Additional file 1:Appendix 1. Quality assessment list used. The quality assessment list used was constructed using criteria from the Cochrane Centre, and recent reviews on musculoskeletal disorders at work [15, 16] adapted to Dupuytren's contracture. (DOC 36 KB)


Additional file 2:Appendix 2. PRISMA AND MOOSE Checklists. The meta-analyses quality checklist (adapted from [18, 19]). (DOC 100 KB)

Authors’ original submitted files for images

Below are the links to the authors’ original submitted files for images.

Authors’ original file for figure 1

Authors’ original file for figure 2

Rights and permissions

This article is published under license to BioMed Central Ltd. This is an Open Access article distributed under the terms of the Creative Commons Attribution License (, which permits unrestricted use, distribution, and reproduction in any medium, provided the original work is properly cited.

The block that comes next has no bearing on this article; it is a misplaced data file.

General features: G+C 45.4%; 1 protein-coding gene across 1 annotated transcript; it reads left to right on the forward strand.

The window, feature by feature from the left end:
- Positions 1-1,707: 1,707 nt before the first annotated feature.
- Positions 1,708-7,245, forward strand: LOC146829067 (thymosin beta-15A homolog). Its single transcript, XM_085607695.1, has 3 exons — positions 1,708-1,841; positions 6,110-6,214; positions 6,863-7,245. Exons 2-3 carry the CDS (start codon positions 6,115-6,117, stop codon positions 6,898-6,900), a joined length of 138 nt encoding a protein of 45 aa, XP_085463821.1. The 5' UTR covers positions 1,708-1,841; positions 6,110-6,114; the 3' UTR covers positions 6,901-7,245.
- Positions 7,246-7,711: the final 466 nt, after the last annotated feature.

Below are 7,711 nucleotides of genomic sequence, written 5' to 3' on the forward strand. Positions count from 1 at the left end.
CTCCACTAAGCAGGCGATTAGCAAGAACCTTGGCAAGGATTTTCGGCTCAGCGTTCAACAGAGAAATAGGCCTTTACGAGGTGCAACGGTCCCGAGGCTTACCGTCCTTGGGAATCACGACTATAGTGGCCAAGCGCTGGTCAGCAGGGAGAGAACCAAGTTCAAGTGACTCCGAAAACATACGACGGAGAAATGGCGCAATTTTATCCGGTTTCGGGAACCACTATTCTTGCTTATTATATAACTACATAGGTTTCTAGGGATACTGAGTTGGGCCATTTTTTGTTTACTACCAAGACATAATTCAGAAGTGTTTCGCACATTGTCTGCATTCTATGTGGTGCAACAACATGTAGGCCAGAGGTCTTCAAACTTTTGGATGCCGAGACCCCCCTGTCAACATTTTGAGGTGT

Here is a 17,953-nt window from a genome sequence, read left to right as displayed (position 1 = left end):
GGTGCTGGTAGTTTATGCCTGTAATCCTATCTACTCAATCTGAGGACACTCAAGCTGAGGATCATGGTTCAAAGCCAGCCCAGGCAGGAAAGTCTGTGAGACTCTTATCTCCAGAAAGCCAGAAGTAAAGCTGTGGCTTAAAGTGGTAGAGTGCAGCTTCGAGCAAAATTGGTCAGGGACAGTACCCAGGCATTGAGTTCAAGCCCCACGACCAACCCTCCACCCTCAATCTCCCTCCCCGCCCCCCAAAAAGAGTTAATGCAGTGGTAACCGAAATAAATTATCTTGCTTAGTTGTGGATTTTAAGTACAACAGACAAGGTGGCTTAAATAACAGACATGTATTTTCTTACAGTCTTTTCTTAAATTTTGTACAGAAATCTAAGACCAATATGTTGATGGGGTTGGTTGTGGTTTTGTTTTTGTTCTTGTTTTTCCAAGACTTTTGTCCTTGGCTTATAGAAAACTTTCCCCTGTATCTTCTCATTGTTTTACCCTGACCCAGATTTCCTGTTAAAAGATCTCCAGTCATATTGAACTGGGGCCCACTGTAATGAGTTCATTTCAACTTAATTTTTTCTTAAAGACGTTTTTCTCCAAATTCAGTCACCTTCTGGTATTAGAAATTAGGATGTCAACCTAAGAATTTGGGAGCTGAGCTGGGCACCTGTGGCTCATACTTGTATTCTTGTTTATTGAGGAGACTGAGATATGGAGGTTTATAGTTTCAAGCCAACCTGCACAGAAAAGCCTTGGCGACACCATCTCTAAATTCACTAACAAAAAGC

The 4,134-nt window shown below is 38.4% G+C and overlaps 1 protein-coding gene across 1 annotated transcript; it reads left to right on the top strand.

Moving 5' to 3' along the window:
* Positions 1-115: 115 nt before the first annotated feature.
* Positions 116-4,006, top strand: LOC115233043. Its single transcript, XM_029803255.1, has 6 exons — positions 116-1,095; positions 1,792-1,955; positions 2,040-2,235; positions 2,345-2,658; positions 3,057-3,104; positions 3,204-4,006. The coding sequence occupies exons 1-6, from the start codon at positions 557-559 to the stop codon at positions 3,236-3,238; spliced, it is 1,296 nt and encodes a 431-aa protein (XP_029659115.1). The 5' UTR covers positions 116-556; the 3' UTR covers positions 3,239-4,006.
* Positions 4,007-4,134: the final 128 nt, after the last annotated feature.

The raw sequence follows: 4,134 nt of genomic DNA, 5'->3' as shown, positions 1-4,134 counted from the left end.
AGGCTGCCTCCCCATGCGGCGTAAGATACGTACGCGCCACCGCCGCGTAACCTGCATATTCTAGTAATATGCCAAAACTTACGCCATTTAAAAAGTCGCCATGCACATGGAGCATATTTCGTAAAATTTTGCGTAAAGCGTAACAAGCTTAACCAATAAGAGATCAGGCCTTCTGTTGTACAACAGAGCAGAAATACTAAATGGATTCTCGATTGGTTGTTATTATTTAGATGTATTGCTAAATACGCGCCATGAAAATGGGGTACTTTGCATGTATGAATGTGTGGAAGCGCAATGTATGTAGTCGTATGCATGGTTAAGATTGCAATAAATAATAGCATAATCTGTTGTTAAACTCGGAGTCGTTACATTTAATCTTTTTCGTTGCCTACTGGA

Reprints and Permissions

About this article

Cite this article

Descatha, A., Jauffret, P., Chastang, JF. et al. Should we consider Dupuytren's contracture as work-related? A review and meta-analysis of an old debate. BMC Musculoskelet Disord 12, 96 (2011).

Download citation

  • Received:

  • Accepted:

  • Published:

  • DOI:


  • Dupuytren contracture
  • meta-analysis
  • observational studies
  • occupational